Can a price tag really be put on something as untamed as a wetland teeming with ducks, insects and other life forms precious to the environment?
Turns out, it can; and researchers at the University of Alberta in Edmonton, Canada, are hoping that by putting cold, hard dollar signs to projects like wetland restoration, farmers, other landowners, governments and the public will be encouraged to open their wallets to pay for a healthier environment.
A new study shows it would cost a test group of Manitoba farmers an average of $400 per acre to restore a previously drained wetland on their property. Better yet, when asked to submit blind bids on what they’d be willing to pay or thought it would cost, they came within that price range, said researcher Katherine Packman, a master’s student at the university's rural economy department.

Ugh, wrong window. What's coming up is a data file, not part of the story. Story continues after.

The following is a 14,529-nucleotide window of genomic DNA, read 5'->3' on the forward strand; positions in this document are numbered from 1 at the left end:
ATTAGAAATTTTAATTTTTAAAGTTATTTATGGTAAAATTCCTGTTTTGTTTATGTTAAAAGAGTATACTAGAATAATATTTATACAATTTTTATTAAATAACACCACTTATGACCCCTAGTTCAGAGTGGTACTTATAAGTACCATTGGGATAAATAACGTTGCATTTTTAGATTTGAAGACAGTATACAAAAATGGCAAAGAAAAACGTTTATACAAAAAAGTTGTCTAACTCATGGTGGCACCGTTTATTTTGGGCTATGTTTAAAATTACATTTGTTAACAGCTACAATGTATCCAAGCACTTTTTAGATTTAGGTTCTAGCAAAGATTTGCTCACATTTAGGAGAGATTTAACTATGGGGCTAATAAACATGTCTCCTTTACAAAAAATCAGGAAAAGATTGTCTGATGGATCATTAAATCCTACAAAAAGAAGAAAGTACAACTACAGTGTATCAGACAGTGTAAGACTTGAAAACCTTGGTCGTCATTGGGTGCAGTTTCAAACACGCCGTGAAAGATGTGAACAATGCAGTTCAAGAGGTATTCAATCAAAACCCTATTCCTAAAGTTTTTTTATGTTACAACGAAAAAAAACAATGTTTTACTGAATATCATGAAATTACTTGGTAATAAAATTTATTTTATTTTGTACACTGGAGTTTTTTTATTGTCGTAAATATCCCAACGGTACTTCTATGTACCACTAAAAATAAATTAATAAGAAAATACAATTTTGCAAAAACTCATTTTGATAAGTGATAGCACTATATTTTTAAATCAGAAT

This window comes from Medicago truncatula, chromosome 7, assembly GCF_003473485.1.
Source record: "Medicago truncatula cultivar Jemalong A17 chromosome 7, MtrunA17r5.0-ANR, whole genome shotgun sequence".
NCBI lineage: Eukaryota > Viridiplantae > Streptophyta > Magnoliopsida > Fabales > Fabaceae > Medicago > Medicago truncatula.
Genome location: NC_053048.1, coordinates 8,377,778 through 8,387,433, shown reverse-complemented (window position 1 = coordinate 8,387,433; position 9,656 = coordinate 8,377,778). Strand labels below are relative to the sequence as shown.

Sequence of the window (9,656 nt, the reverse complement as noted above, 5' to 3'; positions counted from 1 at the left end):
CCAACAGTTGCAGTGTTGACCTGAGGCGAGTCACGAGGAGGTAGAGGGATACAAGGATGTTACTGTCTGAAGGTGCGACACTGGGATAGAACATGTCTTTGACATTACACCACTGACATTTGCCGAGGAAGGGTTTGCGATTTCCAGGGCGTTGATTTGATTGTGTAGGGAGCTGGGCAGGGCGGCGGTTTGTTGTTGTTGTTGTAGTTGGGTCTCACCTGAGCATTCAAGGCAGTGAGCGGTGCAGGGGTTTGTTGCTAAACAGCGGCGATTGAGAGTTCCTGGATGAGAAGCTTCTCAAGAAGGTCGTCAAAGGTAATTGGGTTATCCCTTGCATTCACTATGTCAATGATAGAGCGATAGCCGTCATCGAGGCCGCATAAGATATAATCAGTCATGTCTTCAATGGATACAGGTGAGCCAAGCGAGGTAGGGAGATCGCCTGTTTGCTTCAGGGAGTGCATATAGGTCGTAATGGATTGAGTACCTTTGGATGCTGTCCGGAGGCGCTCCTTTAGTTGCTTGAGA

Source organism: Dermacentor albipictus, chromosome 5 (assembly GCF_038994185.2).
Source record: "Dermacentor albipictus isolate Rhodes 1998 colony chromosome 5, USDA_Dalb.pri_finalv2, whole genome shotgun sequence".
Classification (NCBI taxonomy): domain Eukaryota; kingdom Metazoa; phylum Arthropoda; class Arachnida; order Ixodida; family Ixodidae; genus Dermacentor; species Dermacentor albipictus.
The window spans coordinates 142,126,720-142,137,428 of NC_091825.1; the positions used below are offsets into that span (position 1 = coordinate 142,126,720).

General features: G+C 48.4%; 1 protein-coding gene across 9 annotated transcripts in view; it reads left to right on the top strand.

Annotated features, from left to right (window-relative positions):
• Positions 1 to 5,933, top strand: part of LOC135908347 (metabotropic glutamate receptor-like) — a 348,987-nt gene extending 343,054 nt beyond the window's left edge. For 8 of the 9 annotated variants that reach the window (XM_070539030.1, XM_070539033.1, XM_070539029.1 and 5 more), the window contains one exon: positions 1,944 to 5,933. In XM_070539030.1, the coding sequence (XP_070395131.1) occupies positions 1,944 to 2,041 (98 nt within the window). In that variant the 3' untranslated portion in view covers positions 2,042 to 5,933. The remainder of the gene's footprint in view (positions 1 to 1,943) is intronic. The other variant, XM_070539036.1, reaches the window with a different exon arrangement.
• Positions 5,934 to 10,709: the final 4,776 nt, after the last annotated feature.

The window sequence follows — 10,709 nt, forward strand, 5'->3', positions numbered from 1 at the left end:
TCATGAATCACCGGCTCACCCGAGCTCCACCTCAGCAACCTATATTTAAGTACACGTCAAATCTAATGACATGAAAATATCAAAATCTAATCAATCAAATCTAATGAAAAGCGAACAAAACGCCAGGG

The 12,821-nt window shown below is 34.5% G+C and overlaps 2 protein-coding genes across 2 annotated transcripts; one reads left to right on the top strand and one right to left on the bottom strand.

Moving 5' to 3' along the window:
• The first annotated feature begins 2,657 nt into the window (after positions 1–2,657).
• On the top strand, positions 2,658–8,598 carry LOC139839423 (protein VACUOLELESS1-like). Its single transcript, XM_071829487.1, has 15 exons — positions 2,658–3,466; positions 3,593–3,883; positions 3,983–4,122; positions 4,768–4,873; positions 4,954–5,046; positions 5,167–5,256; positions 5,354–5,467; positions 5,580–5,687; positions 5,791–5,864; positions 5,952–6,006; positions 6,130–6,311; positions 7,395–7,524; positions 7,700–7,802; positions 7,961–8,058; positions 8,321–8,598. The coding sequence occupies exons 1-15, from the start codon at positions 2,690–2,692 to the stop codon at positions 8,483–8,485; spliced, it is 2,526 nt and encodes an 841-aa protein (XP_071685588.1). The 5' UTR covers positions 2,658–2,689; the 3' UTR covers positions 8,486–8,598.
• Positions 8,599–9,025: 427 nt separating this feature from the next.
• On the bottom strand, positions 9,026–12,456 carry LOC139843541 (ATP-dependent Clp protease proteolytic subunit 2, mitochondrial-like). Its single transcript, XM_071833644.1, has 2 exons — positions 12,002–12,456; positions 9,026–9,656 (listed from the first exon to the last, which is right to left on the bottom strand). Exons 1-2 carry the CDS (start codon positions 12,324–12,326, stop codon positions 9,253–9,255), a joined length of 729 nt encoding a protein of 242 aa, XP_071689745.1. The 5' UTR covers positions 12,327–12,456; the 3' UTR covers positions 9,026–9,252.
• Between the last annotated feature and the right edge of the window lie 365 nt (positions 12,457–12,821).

Although soil quality and other factors may vary the cost slightly in different regions, the findings highlight the costs farmers would bear to restore wetlands. This information can be used to create policies that promote wetland restoration, Packman said.
“By putting an actual cost to wetland restoration, the element of the unknown is removed. The information may encourage farmers to make the investment when they realize it is within their budgets,” Packman said. Natural wetlands, which provide food and living habitat for ducks and other waterfowl and insects, are usually drained and sometimes filled with soil to prepare the land for crops, but have a “significant environmental benefit when brought back to the prairie landscape,” she added.
To reach a dollar cost, Packman studied the natural features and production characteristics of 36 farms in southern Manitoba, then estimated how much money would be needed to re-establish wetlands on those lands. Machinery costs, loss of crop land production, labour and consulting fees were all factored in.
Her work is part of extensive, ongoing research into environmental costs, and one of the first studies that puts a dollar figure on the costs of wetland restoration on Canadian farms.
The research was funded by Ducks Unlimited and by Agriculture and Agri-Food Canada.